Jane Doe 31

My story: I chose to have an abortion when I was 20 years old after finding out that I was pregnant. I suspect my experience is fairly typical. I was a university student (as was my boyfriend — now my husband — at the time) so we were broke. While I would have received support from my parents had I chosen to continue with the pregnancy, I know with certainty that my boyfriend/husband’s family would have disowned him. We both knew we were unprepared and ill-equipped to raise a child and thus made the difficult decision to end the pregnancy. We had to borrow money from my roommate and travelled to Halifax to the private clinic. I had spoken to a few health care providers (before and after) in PEI about my decision and receive very little information or guidance. One councillor at the university advised that she couldn’t see me any longer because she opposed abortion. So my boyfriend/husband and I travelled to Halifax in January 1994. After the procedure, we needed to come back to PEI because we had absolutely no money to stay over in Halifax. But by this time, it was a raging, blinding snow storm and the drive that should have taken 3 hours to get to the ferry took almost 8 and the drive from the ferry to Charlottetown took well over 3 hours. But we had no choice. I guess that’s the operative word “Choice”. For me/us, it was the right decision given the circumstances and I truly have no regrets. I am of course saddened that I/we were in that situation. I also want to clarify a few misgivings that seems to be perpetuated in the media but individuals who oppose abortion. Not all women who chose abortion are raped or “careless”. The reality is that birth control is not 100% effective. For me, my doctor switched me from a 21 day (constant estrogen) birth control pill to a version that fluctuates the amount of estrogen every 7 days. I specifically asked if I was going to be protected during the first month on this “new” version of the pill because I know that the birth control pill is not affective the first month. I was assured I was protected, but clearly I was not because I became pregnant during that first month on the new doses of pills, despite taking them as directed. I informed my doctor and he just shrugged. I also want to say I have had no negative repercussions from my decision to terminate my pregnancy. Yes, I felt sad. But I certainly did not suffer any mental or physical health problems. My boyfriend and I got married 7 years later and then, when we were ready, had a perfect baby boy whom we both cherish and love. We are devoted parents. We were both also able to finish our education. I have 4 degrees (three at the graduate level) and my husband has two. We are both very successful professionally, but this would have been near impossible if we had become parents at 20 years of age. Abortion is not something that people chose to do “for fun.” The reality is that birth control isn’t 100% effective. The reality is that the responsibility to raise a child continues to disproportionally fall on the woman’s lap. The reality is that raising a child before you are physically, emotionally, and financially ready is a huge burden and causes enormous stress for many many women.  The reality is that society continues to perpetuate income disparity for way too many women across all professions and occupations. The reality is that quality affordable child care and reliable health care can be incredibly hard to find. Until we find a 100% fool-proof form of birth control (beyond abstinence), make quality child care available and accessible for all families, see fathers take on a full 50% of all parenting responsibilities, and pay women fairly for their contributions to our economy and society, there will continue to be a need for and demand for abortion services in this world. I applaud the PEI government for taking a positive first step in making abortion services a bit easier for women by making the service available in Moncton and removing the arcane requirement to have a referral. But there is more to be done.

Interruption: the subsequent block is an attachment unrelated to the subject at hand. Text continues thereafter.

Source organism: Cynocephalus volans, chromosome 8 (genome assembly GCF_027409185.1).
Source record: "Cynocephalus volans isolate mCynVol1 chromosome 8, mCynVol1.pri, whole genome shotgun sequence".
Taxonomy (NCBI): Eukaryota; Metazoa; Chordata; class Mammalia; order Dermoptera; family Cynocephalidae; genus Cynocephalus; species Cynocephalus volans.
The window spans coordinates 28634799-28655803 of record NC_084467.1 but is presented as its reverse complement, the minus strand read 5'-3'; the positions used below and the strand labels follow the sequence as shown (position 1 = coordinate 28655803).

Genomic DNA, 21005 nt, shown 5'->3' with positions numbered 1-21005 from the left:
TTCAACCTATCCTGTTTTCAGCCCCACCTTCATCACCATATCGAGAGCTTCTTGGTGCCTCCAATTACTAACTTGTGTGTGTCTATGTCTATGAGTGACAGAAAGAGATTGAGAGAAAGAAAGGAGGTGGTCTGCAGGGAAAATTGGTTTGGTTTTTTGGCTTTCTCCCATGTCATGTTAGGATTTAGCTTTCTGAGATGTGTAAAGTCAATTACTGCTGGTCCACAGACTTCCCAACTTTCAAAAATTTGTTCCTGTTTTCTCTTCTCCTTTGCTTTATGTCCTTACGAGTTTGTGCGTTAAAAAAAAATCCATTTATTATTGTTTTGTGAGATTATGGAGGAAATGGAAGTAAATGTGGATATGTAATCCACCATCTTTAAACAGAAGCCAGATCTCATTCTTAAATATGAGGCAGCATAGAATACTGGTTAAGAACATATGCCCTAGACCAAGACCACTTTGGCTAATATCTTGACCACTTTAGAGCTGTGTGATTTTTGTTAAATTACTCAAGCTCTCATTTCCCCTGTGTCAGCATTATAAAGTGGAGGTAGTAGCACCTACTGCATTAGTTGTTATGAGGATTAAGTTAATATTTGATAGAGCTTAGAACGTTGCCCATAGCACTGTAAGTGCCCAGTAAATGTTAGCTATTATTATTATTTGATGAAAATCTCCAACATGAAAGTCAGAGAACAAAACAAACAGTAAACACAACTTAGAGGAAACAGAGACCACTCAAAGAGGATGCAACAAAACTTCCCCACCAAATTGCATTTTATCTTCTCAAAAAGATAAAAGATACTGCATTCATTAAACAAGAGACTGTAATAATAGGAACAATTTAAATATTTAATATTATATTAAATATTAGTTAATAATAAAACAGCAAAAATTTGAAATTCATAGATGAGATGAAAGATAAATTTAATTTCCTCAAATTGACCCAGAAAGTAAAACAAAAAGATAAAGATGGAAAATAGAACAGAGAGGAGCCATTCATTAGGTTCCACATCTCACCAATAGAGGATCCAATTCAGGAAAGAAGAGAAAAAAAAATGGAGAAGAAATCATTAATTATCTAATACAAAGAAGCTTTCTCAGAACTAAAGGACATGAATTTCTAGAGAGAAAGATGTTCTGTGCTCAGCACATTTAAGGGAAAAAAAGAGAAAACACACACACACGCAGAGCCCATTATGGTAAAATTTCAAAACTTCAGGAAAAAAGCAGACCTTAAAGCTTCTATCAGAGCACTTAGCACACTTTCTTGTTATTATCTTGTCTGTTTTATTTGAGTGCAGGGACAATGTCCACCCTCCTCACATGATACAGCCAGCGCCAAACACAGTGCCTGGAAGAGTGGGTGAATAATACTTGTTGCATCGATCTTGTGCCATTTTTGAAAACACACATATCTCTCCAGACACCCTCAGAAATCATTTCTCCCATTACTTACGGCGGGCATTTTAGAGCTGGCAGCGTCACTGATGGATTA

Anonymous – PEI